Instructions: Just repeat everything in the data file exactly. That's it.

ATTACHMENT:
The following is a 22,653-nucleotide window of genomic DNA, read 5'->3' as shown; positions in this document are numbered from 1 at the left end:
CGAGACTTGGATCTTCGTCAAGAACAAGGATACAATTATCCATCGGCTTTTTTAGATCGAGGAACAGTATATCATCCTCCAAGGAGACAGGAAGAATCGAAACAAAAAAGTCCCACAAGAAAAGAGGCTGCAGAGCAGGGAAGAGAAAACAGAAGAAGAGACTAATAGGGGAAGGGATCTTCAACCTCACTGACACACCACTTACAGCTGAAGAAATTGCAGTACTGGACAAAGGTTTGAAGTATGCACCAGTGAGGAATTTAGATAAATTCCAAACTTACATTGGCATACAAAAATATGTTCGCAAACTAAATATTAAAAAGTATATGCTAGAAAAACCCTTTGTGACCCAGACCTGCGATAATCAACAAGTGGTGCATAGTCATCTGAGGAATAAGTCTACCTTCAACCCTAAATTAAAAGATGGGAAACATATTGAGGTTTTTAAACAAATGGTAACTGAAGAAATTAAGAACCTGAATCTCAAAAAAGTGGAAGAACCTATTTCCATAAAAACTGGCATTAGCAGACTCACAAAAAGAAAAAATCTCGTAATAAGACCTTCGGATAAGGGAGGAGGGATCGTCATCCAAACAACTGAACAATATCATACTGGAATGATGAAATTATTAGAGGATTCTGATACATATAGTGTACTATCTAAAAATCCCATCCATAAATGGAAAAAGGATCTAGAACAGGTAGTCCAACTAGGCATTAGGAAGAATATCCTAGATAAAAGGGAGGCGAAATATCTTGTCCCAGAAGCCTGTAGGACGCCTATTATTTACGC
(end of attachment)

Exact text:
The following is a 22,653-nucleotide window of genomic DNA, read 5'->3' as shown; positions in this document are numbered from 1 at the left end:
CGAGACTTGGATCTTCGTCAAGAACAAGGATACAATTATCCATCGGCTTTTTTAGATCGAGGAACAGTATATCATCCTCCAAGGAGACAGGAAGAATCGAAACAAAAAAGTCCCACAAGAAAAGAGGCTGCAGAGCAGGGAAGAGAAAACAGAAGAAGAGACTAATAGGGGAAGGGATCTTCAACCTCACTGACACACCACTTACAGCTGAAGAAATTGCAGTACTGGACAAAGGTTTGAAGTATGCACCAGTGAGGAATTTAGATAAATTCCAAACTTACATTGGCATACAAAAATATGTTCGCAAACTAAATATTAAAAAGTATATGCTAGAAAAACCCTTTGTGACCCAGACCTGCGATAATCAACAAGTGGTGCATAGTCATCTGAGGAATAAGTCTACCTTCAACCCTAAATTAAAAGATGGGAAACATATTGAGGTTTTTAAACAAATGGTAACTGAAGAAATTAAGAACCTGAATCTCAAAAAAGTGGAAGAACCTATTTCCATAAAAACTGGCATTAGCAGACTCACAAAAAGAAAAAATCTCGTAATAAGACCTTCGGATAAGGGAGGAGGGATCGTCATCCAAACAACTGAACAATATCATACTGGAATGATGAAATTATTAGAGGATTCTGATACATATAGTGTACTATCTAAAAATCCCATCCATAAATGGAAAAAGGATCTAGAACAGGTAGTCCAACTAGGCATTAGGAAGAATATCCTAGATAAAAGGGAGGCGAAATATCTTGTCCCAGAAGCCTGTAGGACGCCTATTATTTACGC